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March 25th, 2010
Grijalva Calls For Reconsideration of Bush-Era Rule Allowing Unlimited Mine Waste Dumping on Public Land

Washington, D.C. – Rep. Raúl M. Grijalva today called on the secretaries of Agriculture and Interior to conduct a thorough review of mining and hardrock dumping regulations on federal land as the administration nears a March 30 deadline to respond to a lawsuit challenging existing rules.

The lawsuit, Earthworks et al. v. Department of the Interior, challenges a Bush-era standard allowing mining companies to dump large amounts of waste and hardrock on Forest Service and Bureau of Land Management property without penalty. Department of the Interior (DOI) Secretary Ken Salazar and U. S. Department of Agriculture (USDA) Secretary Tom Vilsack are among the defendants in the suit.

In a March 25 letter, Grijalva calls on both officials to reconsider the Bush rule. “It would be a huge mistake for the government to simply defend the Bush position in litigation,” the letter says. Conservation groups “are watching the administration closely on this” and would resist the administration “caving in to the mining industry and defending a Bush administration position.”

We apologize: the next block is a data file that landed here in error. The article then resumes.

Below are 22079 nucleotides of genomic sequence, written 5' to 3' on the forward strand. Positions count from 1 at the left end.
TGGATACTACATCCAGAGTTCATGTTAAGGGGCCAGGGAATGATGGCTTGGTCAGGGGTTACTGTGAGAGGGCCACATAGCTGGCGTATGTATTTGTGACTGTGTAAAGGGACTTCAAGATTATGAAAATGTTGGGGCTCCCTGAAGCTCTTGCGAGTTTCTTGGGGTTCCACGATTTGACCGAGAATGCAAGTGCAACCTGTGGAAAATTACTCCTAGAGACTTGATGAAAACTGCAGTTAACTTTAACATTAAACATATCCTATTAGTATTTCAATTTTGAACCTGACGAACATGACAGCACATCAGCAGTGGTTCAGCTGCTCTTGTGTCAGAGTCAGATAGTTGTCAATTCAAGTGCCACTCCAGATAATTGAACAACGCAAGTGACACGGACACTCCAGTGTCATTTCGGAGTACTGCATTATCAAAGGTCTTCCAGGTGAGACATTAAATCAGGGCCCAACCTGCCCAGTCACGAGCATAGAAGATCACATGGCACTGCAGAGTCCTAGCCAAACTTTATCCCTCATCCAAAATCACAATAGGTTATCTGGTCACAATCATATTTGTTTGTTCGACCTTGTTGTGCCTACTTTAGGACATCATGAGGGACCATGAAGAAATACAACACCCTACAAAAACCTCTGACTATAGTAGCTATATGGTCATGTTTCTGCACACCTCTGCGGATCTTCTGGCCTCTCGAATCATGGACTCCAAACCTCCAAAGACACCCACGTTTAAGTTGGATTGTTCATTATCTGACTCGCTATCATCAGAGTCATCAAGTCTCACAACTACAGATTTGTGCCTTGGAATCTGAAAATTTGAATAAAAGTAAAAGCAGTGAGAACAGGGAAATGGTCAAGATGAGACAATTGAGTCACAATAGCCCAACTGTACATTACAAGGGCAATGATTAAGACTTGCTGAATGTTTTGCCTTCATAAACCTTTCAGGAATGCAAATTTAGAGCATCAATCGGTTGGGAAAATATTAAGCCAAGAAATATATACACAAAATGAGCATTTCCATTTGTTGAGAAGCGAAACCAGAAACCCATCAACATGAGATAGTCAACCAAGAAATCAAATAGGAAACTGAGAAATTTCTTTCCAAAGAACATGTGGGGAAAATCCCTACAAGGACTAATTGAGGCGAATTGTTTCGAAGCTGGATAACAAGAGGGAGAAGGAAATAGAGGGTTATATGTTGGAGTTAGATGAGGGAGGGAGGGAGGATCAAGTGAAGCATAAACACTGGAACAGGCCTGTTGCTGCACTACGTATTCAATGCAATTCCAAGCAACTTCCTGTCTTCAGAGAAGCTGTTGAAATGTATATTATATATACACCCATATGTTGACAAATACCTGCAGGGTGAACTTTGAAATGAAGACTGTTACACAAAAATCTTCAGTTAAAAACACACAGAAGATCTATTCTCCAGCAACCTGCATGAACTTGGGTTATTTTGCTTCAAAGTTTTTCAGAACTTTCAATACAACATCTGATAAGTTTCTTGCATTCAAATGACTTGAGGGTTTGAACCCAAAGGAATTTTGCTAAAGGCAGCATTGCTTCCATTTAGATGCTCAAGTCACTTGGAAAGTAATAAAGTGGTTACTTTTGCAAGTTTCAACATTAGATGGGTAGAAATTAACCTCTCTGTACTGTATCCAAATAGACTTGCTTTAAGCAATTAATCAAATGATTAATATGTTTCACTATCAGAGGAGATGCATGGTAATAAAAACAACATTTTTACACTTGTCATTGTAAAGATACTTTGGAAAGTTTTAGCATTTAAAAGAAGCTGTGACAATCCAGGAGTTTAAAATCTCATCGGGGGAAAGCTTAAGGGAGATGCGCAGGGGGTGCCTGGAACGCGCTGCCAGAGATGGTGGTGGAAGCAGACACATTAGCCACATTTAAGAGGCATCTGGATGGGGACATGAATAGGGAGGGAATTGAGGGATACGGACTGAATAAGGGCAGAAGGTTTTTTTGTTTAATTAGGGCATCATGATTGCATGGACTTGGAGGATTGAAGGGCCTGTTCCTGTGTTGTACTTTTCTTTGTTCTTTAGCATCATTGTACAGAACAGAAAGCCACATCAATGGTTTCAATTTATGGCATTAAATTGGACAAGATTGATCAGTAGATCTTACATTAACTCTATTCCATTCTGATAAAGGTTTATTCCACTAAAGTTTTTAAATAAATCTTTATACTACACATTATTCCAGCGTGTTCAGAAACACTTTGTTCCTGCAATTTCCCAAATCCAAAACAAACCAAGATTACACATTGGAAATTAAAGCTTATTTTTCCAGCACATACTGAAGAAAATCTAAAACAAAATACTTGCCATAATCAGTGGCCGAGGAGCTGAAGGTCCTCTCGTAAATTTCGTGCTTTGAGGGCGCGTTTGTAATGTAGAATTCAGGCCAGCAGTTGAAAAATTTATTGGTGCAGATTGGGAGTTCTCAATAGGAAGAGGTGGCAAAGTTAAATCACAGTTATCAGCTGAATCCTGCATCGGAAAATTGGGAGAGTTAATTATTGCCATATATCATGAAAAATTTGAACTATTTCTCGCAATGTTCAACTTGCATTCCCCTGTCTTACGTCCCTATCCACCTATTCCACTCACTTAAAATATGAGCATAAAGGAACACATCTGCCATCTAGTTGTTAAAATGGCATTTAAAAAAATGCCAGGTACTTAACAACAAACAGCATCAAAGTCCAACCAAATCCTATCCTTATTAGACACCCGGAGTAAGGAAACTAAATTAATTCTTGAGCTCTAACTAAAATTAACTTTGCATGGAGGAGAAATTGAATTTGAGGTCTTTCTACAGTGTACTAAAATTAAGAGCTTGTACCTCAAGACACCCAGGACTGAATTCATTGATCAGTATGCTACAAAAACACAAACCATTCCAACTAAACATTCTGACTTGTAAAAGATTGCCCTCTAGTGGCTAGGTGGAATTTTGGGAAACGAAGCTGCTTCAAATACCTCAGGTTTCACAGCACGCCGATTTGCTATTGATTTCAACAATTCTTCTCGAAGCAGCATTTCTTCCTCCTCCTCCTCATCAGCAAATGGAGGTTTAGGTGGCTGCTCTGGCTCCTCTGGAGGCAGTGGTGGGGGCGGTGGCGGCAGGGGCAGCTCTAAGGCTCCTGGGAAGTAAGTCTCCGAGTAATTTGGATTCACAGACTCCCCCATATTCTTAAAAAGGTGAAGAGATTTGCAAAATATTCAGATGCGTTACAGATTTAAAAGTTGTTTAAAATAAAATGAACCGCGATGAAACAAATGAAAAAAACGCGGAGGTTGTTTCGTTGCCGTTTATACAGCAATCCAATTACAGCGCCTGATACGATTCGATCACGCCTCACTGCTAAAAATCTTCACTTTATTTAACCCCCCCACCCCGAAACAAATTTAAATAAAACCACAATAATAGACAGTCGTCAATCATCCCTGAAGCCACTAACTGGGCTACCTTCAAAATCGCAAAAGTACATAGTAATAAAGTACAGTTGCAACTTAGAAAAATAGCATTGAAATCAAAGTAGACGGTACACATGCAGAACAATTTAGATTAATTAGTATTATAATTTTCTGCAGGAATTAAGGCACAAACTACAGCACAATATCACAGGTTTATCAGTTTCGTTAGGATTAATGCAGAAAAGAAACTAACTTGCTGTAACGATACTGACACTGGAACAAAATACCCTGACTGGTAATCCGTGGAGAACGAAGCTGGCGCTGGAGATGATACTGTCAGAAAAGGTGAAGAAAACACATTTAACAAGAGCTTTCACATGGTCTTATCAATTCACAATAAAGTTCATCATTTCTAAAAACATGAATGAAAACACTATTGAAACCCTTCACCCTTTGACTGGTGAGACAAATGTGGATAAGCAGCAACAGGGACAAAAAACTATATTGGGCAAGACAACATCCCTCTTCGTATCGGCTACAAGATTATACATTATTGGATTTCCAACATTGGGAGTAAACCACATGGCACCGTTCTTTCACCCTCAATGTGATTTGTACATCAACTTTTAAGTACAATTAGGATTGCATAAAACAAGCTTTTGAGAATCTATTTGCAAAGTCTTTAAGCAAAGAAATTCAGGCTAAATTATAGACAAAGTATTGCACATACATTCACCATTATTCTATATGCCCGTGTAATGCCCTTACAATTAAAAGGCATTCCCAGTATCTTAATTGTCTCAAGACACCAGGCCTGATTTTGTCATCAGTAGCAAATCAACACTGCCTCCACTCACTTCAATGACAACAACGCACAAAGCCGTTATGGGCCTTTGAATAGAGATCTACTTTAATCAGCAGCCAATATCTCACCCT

Instead, Grijalva suggests, the Forest Service and Bureau of Land Management – part of USDA and DOI respectively – “could simply initiate rulemaking to re-examine the position taken under the last administration.” If the administration needs time to make a final decision, the letter says, such a rulemaking would allow a thorough review.

“It’s crucial that these agencies not defend an indefensible policy,” Grijalva added after sending the letter. “Federal land isn’t a taxpayer-funded dumping ground, and it’s time the administration said so.”

The letter has special importance for Southern Arizona because of the proposed Rosemont copper mine near Tucson. The company proposes to mine on private land and dump its waste in the Coronado National Forest and portions of BLM property.

“The Bush administration opened federal land for exploitation despite the laws that hold it in trust for all Americans,” Grijalva said. “This administration has a chance to reverse that. The American people can spend millions of dollars making it easier for mining companies to dump their waste, or they can enjoy the sights and sounds of unspoiled national forests and recreational areas. A decision can no longer be delayed.”

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